Lit for Handling a College’s Race Problems

Perdido Street Station


It’s seldom good when your college ends up on the front page of The Washington Post. A series of arson incidents (admittedly fairly small—a bulletin board here, a basket of laundry there); some racist, sexist, anti-Semitic, and homophobic messages painted on beer cans; and a student wearing a Confederate shirt to a basketball game have come together in a perfect storm that caught the eye of a reporter.

Yesterday morning’s classes were canceled for an all-campus meeting in the gym, where people talked about the concerns and discussed steps we could take. The place was packed, and many students voiced their anger and disappointment at how we have strayed from “the St. Mary’s Way,” a code of conduct designed to promote mutual respect amongst all members of the community.

There were also positive moments as people made concrete suggestions for steps forward. Many expressed their love for St. Mary’s and expressed their appreciation for the forum.

Today’s post describes how I have folded the incidents into my teaching. Applying literature to urgent issues is one way of affirming its value.

The forum ended right before my Early British Literature survey and I knew, as I listened to the speakers, that George Herbert would not resonate with my students that day. I therefore scrambled the syllabus, pulling up Aphra Behn’s Oroonoko and pushing everything else back. Oroonoko examines how an attempted friendship between a colonialist white woman and a male slave is undermined by what today we would call systemic racism.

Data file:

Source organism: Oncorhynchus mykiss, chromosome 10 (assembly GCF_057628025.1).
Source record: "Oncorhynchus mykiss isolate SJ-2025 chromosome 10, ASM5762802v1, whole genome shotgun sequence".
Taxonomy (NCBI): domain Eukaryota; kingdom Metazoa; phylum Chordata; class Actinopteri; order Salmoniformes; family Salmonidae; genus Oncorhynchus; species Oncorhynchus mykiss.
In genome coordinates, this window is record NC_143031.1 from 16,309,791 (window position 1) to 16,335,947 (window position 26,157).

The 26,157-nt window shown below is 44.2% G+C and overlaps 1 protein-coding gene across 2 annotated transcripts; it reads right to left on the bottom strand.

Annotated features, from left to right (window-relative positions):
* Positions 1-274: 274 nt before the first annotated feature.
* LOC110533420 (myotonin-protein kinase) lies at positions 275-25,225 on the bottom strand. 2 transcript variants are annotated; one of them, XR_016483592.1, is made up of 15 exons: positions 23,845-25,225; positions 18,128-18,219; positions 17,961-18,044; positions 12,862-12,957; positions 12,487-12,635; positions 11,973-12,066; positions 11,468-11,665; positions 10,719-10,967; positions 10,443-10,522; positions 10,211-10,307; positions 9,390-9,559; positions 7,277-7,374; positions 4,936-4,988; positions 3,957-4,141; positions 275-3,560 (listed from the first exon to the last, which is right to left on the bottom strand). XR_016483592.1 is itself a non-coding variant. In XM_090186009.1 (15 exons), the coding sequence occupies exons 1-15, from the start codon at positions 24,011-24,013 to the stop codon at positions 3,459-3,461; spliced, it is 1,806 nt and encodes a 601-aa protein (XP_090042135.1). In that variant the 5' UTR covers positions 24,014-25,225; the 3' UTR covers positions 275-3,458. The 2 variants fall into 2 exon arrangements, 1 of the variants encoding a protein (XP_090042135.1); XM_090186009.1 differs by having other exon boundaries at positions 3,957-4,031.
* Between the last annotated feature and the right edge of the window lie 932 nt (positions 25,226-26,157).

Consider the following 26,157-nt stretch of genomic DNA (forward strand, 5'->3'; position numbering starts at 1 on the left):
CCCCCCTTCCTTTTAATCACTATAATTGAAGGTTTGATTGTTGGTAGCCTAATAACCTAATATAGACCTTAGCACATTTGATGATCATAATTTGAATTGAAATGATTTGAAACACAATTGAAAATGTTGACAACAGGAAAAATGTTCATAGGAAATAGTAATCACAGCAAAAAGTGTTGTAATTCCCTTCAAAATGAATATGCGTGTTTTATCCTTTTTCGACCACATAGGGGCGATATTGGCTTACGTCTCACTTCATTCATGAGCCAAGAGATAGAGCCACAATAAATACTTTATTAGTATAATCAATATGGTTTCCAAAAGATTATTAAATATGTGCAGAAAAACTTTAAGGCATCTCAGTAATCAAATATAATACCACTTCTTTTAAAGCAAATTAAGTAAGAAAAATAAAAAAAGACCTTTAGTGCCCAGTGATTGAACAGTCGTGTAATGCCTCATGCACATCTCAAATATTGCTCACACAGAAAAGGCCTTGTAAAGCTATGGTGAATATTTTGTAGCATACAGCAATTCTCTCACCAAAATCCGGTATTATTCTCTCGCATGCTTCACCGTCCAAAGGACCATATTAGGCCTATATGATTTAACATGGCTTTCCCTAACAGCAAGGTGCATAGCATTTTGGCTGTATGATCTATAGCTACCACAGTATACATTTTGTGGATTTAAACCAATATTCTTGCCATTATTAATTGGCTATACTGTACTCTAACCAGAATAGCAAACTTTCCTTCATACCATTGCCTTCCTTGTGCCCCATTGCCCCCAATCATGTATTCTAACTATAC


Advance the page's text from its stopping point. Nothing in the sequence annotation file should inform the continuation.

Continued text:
I didn’t have to shift anything around in my British Fantasy class, where on Tuesday we discussed China Miéville’s Victorian steampunk novel Perdido Street Station. The novel features a multicultural city in which various subgroups interact and sometimes clash. The subgroups include regular humans, beetle-headed half-humans, walking cactus plants, giant slake moths, angels, and the city’s mob boss, named Mr. Motley, who is a “remade” combination of pretty much everything.

Easiest to apply to our situation was the poetry of Lucille Clifton, whose poetry we were reading last week when the offensive beer cans were found. Clifton taught for 18 years at St. Mary’s and wrote several poems specifically about race tensions here. How often does a major writer speak that directly to you?

Here’s a small sampling of what we talked about.

I’ve described in past posts (here  and here) how Oroonoko can seem to confirm Aristotle’s assertion that friendship is impossible between people when the power differential is substantial. Time and again in the novella, a character will betray a friend when the inducements are there to do so. Narrator Behn and African prince Oroonoko are friends but she then takes advantage of their intimacy to spy on him at the behest of the plantation owners. Plantation overseer Trefry and Oroonoko are friends but Trefry manages to be absent when the plantation owners break their word and torture Oroonoko following a failed slave revolt. Oroonoko and the lower class African slaves are friends but he then promises Trefry to obtain more slaves for him in exchange for his own freedom.